Former Ohio Gov. and Sen. George V. Voinovich has died at age 79.
Voinovich passed away overnight in his sleep, The (Cleveland) Plain Dealer reported .
“Sen. Voinovich was a man of integrity and deep commitment to his faith, his family, and those he served in public office. From the mayor’s office to the governor’s mansion to the United States Senate, George had a singular political career but never forgot who sent him there,” Senate Majority Leader Mitch McConnell said Sunday of the Ohio Republican, who also served as mayor of Cleveland.
Current GOP Sen. Rob Portman also weighed in, calling Voinovich, “a great friend and a true mentor.”
“There are so many signs of his contributions to Cleveland and the state of Ohio, from the Voinovich innerbelt bridge to the Voinovich Bicentennial Park to the George V. Voinovich School of Leadership and Public Affairs at Ohio University, to community treasures like the Rock and Roll Hall of Fame that would not be here but for his leadership,” Portman said. “But as in all of his public service roles, his intangible contribution was to lift peoples’ hopes.”
Voinovich, who served in the Senate from 1999 to 2011, was known as a more moderate member of the conference, at times bucking his party.
For instance, he voted against GOP tax cuts and was one of the first members of his party to call for a withdrawal from Iraq, a position that prompted a near brawl with fellow Republican John McCain of Arizona during a closed-door meeting in 2007.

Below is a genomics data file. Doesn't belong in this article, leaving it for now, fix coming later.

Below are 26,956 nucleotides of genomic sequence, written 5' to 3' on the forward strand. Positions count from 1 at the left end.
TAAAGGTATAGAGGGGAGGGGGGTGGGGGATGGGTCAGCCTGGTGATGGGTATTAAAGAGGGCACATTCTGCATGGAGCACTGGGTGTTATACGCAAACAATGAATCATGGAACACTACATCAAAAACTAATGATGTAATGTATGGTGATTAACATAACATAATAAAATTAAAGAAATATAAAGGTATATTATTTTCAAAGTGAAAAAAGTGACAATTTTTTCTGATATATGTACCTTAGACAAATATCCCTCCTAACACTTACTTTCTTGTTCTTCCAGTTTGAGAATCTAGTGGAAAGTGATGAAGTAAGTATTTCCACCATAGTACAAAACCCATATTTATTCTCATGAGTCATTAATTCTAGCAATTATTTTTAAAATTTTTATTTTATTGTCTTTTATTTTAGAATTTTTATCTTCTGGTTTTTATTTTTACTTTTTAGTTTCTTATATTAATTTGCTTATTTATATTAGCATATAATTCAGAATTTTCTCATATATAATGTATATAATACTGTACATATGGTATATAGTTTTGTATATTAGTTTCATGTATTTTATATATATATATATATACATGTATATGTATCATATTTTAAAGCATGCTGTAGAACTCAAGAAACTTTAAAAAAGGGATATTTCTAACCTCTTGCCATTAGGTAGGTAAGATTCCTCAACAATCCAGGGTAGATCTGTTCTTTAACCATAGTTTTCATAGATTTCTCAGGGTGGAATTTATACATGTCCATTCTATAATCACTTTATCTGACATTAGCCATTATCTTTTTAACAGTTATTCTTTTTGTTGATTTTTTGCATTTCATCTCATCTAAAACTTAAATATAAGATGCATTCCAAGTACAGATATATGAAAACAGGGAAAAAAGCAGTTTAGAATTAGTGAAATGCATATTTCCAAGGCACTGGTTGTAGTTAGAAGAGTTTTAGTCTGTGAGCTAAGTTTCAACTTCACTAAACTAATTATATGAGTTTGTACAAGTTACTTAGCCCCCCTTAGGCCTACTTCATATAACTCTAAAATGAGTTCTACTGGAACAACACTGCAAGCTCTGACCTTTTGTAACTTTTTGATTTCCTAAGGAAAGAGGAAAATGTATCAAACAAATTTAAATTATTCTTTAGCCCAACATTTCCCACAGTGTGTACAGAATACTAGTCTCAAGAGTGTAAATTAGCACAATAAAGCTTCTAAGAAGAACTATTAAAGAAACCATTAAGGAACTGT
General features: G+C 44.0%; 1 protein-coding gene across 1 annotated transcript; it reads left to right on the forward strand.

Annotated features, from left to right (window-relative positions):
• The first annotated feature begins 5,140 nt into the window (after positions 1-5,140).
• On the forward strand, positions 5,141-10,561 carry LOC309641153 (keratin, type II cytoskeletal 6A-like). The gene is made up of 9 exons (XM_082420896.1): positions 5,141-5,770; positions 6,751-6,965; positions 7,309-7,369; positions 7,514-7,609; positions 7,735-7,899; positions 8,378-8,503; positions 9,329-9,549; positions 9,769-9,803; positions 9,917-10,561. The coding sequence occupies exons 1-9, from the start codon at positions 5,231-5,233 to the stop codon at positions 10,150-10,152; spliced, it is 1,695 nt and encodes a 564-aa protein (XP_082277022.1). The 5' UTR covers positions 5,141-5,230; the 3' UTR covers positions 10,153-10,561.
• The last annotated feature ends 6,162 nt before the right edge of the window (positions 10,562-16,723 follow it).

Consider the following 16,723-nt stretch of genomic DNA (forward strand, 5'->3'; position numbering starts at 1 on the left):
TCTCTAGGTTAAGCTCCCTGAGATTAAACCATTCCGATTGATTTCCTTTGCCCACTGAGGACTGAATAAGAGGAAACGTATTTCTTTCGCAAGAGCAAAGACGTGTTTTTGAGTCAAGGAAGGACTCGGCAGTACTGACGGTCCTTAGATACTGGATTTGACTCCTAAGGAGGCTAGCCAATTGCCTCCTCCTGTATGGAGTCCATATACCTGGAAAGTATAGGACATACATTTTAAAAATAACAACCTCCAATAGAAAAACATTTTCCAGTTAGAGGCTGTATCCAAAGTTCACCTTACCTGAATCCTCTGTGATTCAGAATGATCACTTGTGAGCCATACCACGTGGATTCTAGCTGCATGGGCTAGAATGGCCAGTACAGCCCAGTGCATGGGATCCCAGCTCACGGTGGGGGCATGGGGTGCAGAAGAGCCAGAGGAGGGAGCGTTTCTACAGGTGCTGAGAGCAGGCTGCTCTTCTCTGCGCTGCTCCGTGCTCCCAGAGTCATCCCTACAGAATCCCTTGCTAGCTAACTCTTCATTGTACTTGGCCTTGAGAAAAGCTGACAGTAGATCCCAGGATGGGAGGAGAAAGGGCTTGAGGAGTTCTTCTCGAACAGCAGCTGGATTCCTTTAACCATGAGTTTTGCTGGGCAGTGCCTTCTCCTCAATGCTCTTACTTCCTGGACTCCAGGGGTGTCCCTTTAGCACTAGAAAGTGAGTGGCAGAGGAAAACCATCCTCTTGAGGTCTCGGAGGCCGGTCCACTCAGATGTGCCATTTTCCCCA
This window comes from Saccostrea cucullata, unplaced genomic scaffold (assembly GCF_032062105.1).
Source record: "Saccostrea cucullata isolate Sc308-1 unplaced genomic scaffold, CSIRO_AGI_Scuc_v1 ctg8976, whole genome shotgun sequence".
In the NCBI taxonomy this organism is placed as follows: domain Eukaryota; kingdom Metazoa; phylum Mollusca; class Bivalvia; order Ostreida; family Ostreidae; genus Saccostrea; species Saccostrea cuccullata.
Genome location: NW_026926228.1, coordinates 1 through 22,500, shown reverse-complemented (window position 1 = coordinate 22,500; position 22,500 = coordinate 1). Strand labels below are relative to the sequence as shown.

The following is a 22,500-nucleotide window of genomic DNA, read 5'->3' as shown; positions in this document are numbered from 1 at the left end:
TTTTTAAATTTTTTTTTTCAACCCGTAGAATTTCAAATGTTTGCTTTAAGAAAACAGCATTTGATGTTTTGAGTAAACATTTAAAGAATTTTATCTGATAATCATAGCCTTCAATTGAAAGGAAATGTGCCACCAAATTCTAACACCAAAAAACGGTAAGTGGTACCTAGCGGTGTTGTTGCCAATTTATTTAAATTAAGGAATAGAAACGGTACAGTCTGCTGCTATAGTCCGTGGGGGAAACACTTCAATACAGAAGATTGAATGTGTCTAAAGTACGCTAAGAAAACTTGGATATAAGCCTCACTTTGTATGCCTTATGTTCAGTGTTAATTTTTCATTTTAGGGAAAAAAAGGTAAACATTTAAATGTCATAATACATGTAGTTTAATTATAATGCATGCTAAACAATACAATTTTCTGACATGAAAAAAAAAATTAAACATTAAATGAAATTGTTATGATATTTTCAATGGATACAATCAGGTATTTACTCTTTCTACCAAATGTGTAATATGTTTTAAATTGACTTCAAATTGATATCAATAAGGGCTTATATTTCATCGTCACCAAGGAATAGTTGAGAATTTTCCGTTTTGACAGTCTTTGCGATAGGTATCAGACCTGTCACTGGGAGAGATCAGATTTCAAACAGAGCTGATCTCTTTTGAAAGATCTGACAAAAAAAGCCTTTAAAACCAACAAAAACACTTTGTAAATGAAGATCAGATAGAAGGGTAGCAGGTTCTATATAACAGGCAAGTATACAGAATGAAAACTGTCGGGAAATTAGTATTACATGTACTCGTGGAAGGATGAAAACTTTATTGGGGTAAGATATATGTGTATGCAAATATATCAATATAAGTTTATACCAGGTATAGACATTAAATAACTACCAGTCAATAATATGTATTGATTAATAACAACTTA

CQ Roll Call’s vote statistics show that, during President George W. Bush’s administration, Voinovich sided with his caucus on 83 percent of the votes through November 2008 in which it diverged from Democrats; only six other GOP senators broke from the party more frequently.
In late 2008, Voinovich also broke with his caucus and joined a bipartisan group of senators from states with significant domestic auto production in pressing for an automaker bailout, which ultimately failed. He had earlier voted in favor of a $700 billion package to shore up the ailing financial services industry.
Voinovich was a long time member of the Senate Appropriations Committee and also served for a time in the generally thankless post of chairman of the Ethics Committee.
His father was an architect, his mother a schoolteacher. Until Voinovich was 16, he wanted to be a doctor. But, he said, “sciences and I didn’t get along, and I like other stuff better — like Boy Scouts.” He became president of his high school class and was voted most likely to succeed. Friends from that era tell him he predicted even then that he would someday be mayor and governor.
He made it, and then some. After an early political career that included four years in the state House and four more as Cuyahoga County auditor, he was elected lieutenant governor of Ohio in 1978. The next year, he unseated Cleveland Mayor Dennis J. Kucinich (a future House member) after the city went into financial default on Kucinich’s watch.
Voinovich lost a 1988 Senate race against the Democratic incumbent, Howard M. Metzenbaum, by 14 percentage points.
“I was damaged goods,” he said. “But we have a tradition in Ohio. You can’t win statewide until you run and lose.”
Voinovich rebounded two years later, winning the governorship. During his two terms, he won acclaim for putting the state on solid financial footing. In 1998, when Democratic Sen. John Glenn retired after four terms, Voinovich was instantly his presumptive successor. He retired in 2010.